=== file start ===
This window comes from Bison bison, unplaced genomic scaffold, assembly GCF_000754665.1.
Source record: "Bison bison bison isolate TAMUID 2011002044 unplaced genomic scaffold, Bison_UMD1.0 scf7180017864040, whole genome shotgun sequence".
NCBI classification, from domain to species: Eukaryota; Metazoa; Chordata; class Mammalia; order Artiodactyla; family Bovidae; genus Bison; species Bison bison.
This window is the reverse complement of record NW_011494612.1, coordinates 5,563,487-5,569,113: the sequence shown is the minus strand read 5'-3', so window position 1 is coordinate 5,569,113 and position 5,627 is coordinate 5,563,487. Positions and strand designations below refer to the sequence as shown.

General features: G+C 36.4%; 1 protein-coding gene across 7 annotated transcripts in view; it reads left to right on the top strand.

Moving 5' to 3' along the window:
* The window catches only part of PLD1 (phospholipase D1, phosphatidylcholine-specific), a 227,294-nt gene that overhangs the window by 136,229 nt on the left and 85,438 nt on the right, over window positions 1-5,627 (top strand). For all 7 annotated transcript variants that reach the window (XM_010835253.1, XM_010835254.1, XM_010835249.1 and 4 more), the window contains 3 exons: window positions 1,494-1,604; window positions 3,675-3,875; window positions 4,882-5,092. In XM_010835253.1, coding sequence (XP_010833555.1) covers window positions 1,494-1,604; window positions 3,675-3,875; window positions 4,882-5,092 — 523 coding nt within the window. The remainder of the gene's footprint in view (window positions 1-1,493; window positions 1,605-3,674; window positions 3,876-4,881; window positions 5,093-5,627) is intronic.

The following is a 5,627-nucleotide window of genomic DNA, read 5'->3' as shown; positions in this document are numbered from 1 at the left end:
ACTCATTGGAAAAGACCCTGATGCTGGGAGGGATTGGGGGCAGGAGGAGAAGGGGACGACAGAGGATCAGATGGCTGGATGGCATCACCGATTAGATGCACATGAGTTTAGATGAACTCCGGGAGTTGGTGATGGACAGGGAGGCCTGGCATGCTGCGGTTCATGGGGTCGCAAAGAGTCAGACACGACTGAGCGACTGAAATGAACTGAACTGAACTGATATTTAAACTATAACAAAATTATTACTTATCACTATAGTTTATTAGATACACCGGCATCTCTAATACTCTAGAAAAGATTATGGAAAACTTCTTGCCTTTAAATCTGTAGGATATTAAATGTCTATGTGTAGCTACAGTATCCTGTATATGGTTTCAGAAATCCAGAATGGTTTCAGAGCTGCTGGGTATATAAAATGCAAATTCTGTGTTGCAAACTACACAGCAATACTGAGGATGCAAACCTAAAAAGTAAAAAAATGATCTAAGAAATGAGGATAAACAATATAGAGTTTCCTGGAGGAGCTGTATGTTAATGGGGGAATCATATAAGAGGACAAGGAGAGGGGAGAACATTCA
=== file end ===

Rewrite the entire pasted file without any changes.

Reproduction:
This window comes from Bison bison, unplaced genomic scaffold, assembly GCF_000754665.1.
Source record: "Bison bison bison isolate TAMUID 2011002044 unplaced genomic scaffold, Bison_UMD1.0 scf7180017864040, whole genome shotgun sequence".
NCBI classification, from domain to species: Eukaryota; Metazoa; Chordata; class Mammalia; order Artiodactyla; family Bovidae; genus Bison; species Bison bison.
This window is the reverse complement of record NW_011494612.1, coordinates 5,563,487-5,569,113: the sequence shown is the minus strand read 5'-3', so window position 1 is coordinate 5,569,113 and position 5,627 is coordinate 5,563,487. Positions and strand designations below refer to the sequence as shown.

General features: G+C 36.4%; 1 protein-coding gene across 7 annotated transcripts in view; it reads left to right on the top strand.

Moving 5' to 3' along the window:
* The window catches only part of PLD1 (phospholipase D1, phosphatidylcholine-specific), a 227,294-nt gene that overhangs the window by 136,229 nt on the left and 85,438 nt on the right, over window positions 1-5,627 (top strand). For all 7 annotated transcript variants that reach the window (XM_010835253.1, XM_010835254.1, XM_010835249.1 and 4 more), the window contains 3 exons: window positions 1,494-1,604; window positions 3,675-3,875; window positions 4,882-5,092. In XM_010835253.1, coding sequence (XP_010833555.1) covers window positions 1,494-1,604; window positions 3,675-3,875; window positions 4,882-5,092 — 523 coding nt within the window. The remainder of the gene's footprint in view (window positions 1-1,493; window positions 1,605-3,674; window positions 3,876-4,881; window positions 5,093-5,627) is intronic.

The following is a 5,627-nucleotide window of genomic DNA, read 5'->3' as shown; positions in this document are numbered from 1 at the left end:
ACTCATTGGAAAAGACCCTGATGCTGGGAGGGATTGGGGGCAGGAGGAGAAGGGGACGACAGAGGATCAGATGGCTGGATGGCATCACCGATTAGATGCACATGAGTTTAGATGAACTCCGGGAGTTGGTGATGGACAGGGAGGCCTGGCATGCTGCGGTTCATGGGGTCGCAAAGAGTCAGACACGACTGAGCGACTGAAATGAACTGAACTGAACTGATATTTAAACTATAACAAAATTATTACTTATCACTATAGTTTATTAGATACACCGGCATCTCTAATACTCTAGAAAAGATTATGGAAAACTTCTTGCCTTTAAATCTGTAGGATATTAAATGTCTATGTGTAGCTACAGTATCCTGTATATGGTTTCAGAAATCCAGAATGGTTTCAGAGCTGCTGGGTATATAAAATGCAAATTCTGTGTTGCAAACTACACAGCAATACTGAGGATGCAAACCTAAAAAGTAAAAAAATGATCTAAGAAATGAGGATAAACAATATAGAGTTTCCTGGAGGAGCTGTATGTTAATGGGGGAATCATATAAGAGGACAAGGAGAGGGGAGAACATTCA